Alana S. was just 8 years old when her parents told her they would be getting a divorce. Her father made an effort to gain custody of Alana’s older sister, but not Alana. This would become Alana’s first of many painful lessons in what it is like to be a child of a sperm donor.
Alana’s “social father” — the term used to describe a man who functions as a child’s father but is not the biological parent — was an infertile man, and shortly after marrying Alana’s mother, they adopted a young girl from South Korea. Five years later, they attempted to adopt again, but their application was denied. Rather than starting the process over, they settled on the sperm-donor route, as it was “quick, expedient and cheaper.” The result: Alana S.
“My mom was my parent, and my father was just around,” Alana recalls, while describing her childhood. “There was asymmetry to the biological relationship.” Despite Alana’s sister not being her father’s biological child, Alana remembers a distinct difference in the way he treated the two of them.
“At least he was a part of the entire adoption process for her,” she said. “It was different with me.”
Today, Alana, 25, dedicates herself to Anonymous Us, an organization she launched in January to provide an outlet for donor-conceived children to connect and have an open discussion about the realities of artificial reproductive technologies (ART) and the resulting family fragmentation. Many of the 70-plus contributors to the group’s website provide journal entries detailing their personal histories. While some have criticized the unwillingness of the contributors to reveal their identities, the website counters this by stating that “though anonymity in reproduction hides the truth, anonymity in storytelling will help reveal it.”
In a 2010 report, “My Daddy’s Name Is Donor,” from the Institute for American Values, Elizabeth Marquardt, Norval Glenn and Karen Clark note that “an estimated 30,000-60,000 children are born each year through sperm donation, but this number is only an educated guess. Neither the industry nor any other entity in the U.S. is required to report on these vital statistics.” A Sept. 5 article in The New York Times, “1 Sperm Donor, 150 Offspring,” profiled a family that realized their donor-conceived son had at least 149 half-siblings and this number would likely be growing.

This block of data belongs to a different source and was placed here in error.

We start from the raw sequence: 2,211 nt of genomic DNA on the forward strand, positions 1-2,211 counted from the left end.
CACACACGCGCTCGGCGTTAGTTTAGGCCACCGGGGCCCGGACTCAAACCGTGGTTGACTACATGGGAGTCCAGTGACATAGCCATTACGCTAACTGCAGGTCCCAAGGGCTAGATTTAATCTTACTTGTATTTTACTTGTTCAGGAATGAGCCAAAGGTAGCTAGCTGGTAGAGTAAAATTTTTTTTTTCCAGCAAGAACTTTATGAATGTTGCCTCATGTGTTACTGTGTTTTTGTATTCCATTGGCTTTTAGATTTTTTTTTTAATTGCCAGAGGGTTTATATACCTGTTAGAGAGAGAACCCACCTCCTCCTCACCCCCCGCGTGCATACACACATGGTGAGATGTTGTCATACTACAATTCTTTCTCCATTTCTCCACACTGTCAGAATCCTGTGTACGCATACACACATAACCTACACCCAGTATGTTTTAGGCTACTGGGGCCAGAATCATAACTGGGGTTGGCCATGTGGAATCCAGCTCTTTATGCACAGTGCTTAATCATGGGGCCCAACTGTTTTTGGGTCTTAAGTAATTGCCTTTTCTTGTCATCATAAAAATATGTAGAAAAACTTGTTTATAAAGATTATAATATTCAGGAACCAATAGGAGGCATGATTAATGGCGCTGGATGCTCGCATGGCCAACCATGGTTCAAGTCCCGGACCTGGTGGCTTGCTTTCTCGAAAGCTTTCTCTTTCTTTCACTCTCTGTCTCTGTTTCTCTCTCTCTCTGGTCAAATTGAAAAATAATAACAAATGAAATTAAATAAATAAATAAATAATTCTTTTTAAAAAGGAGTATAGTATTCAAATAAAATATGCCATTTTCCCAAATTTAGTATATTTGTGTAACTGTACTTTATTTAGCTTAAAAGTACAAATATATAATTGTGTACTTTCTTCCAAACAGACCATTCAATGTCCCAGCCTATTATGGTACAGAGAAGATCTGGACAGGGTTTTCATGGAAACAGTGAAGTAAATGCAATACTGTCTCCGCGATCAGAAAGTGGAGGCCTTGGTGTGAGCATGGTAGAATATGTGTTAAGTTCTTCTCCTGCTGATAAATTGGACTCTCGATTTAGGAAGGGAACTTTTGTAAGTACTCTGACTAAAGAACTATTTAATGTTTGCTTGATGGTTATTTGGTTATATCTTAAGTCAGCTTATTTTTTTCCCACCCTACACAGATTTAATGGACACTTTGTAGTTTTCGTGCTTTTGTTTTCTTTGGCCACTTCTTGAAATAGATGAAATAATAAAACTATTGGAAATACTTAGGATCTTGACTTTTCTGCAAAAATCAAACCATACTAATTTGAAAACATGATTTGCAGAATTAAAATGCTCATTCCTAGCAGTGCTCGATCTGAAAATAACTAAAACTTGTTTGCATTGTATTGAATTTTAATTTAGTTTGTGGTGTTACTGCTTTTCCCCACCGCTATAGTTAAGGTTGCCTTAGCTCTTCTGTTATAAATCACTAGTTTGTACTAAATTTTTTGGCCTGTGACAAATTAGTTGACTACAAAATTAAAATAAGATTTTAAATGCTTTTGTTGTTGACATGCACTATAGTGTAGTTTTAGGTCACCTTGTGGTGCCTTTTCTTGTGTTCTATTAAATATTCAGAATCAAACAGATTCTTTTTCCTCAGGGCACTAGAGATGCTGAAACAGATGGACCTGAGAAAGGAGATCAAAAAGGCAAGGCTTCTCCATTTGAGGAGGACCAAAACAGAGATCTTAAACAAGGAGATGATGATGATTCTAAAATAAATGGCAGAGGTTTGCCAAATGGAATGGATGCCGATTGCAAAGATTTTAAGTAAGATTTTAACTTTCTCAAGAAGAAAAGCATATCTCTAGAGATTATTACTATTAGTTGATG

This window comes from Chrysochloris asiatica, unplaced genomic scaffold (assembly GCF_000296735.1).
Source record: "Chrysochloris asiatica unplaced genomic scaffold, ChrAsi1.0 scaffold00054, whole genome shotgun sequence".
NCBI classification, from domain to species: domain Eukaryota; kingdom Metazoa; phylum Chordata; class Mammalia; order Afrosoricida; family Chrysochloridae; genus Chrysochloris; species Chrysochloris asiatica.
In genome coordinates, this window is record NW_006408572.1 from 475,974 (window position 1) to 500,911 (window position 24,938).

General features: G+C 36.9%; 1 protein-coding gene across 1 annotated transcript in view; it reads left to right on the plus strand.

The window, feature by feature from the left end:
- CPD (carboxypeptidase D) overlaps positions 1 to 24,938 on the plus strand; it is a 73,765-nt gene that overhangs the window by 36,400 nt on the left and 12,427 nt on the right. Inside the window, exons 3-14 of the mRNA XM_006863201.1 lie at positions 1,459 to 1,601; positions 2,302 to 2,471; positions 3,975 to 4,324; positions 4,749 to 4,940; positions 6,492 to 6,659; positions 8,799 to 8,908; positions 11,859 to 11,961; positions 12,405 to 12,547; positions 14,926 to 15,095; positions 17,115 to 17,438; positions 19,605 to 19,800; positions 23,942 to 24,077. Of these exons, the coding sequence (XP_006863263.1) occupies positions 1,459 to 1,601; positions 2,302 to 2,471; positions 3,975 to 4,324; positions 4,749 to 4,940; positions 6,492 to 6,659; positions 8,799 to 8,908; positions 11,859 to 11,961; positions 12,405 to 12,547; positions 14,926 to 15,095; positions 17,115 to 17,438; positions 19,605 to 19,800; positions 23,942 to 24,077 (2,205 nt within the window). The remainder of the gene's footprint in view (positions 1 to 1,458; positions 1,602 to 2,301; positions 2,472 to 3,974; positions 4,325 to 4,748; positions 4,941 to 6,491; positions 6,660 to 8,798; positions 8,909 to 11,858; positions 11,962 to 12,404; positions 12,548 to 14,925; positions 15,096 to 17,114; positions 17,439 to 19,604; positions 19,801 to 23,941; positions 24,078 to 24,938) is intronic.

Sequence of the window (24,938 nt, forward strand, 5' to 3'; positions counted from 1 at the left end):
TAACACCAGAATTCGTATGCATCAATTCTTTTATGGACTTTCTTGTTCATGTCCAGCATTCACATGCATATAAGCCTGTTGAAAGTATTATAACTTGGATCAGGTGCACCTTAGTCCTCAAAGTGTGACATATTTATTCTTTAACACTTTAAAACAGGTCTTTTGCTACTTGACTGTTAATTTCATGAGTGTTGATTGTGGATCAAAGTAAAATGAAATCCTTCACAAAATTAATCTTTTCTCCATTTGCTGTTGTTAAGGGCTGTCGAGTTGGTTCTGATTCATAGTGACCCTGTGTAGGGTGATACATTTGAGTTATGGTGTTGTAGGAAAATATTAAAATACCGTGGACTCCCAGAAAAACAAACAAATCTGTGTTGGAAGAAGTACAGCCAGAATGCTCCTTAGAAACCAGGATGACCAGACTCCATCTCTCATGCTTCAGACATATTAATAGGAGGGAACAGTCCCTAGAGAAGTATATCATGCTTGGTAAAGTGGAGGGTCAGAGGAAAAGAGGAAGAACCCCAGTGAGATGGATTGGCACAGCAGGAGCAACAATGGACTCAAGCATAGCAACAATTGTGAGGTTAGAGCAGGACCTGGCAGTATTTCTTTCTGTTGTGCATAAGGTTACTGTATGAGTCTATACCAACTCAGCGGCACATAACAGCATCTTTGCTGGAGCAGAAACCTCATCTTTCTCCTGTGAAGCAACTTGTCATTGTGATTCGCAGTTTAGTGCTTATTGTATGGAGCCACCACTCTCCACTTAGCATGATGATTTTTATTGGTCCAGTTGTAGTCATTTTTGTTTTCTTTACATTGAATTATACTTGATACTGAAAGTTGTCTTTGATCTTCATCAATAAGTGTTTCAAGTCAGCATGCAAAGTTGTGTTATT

The fertility industry in the United States is a vast enterprise, grossing more than $3.3 billion each year. Despite its size and influence, there is little regulation. Sperm donors are not required to register their donations, and few donor or patient records are kept. As the 2010 report observed, “The fertility industry is increasingly a cross-border phenomenon. No one knows how many children are being conceived in one country and born in another.” In fact, 46% of donor offspring agree with the statement When I’m romantically attracted to someone, I have worried that we could be unknowingly related.
The result of these artificial reproductive technologies is proving devastating for the family. Catholic family scholar and founding president of the Ruth Institute Jennifer Roback Morse notes that “creating a child through such a method is a completely impersonal act. All children are entitled to be loved into existence, and God wants us to participate in that personal love.”
Calls for Regulations
Church teaching is also clear on this matter. According to the Catechism, “Techniques that entail the dissociation of husband and wife, by the intrusion of a person other than the couple (donation of sperm or ovum, surrogate uterus), are gravely immoral. These techniques … infringe the child’s right to be born of a father and mother known to him and bound to each other by marriage. They betray the spouses’ right to become a father and a mother only through each other” (2376).
“The idea that one can become a parent without an encounter with a person is changing the way women think about marriage and family,” Roback Morse explains. “This is an attempt at entanglement-free familyhood.” Additionally, such a method sets up and supports a system where fathers have no responsibility to care for their children, as in the case of Alana, who regularly asks herself and her readers, “In what world is it okay to abandon your child for $75? In what world is it rewarded?”
Within the past couple of years, scholars and legislators have discussed imposing tighter regulations and initiating investigations into the current practices and ethics of donor conception. Most of the proposals call for a required donor registry and a cap on the amount of times a man can sell his sperm.
Roback Morse, however, is of a different opinion: “No one dies from infertility. While it can be devastating, this is not a life-threatening illness. No one is entitled to these services. Shut them down, and don’t miss the opportunity to call them inhuman and immoral.”
The investigators of “My Daddy’s Name Is Donor” reported that nearly two-thirds of donor-conceived children agree that “my sperm donor is half of who I am.” In the summer of 2010, Alana S. confronted her mother after years of pent up anger and hurt from growing up without her biological father.
“I need you to understand my loss,” she told her mother.
Initially, her mother’s response was unsympathetic, though things are changing now. In fact, her mother is now in law school completing a double concentration in real estate and family law and ethics. “She’s not as outspoken as I am,” says Alana, “but she’s there to support me. It’s a start.”
Christopher White is the international director of operations for the World Youth Alliance in New York.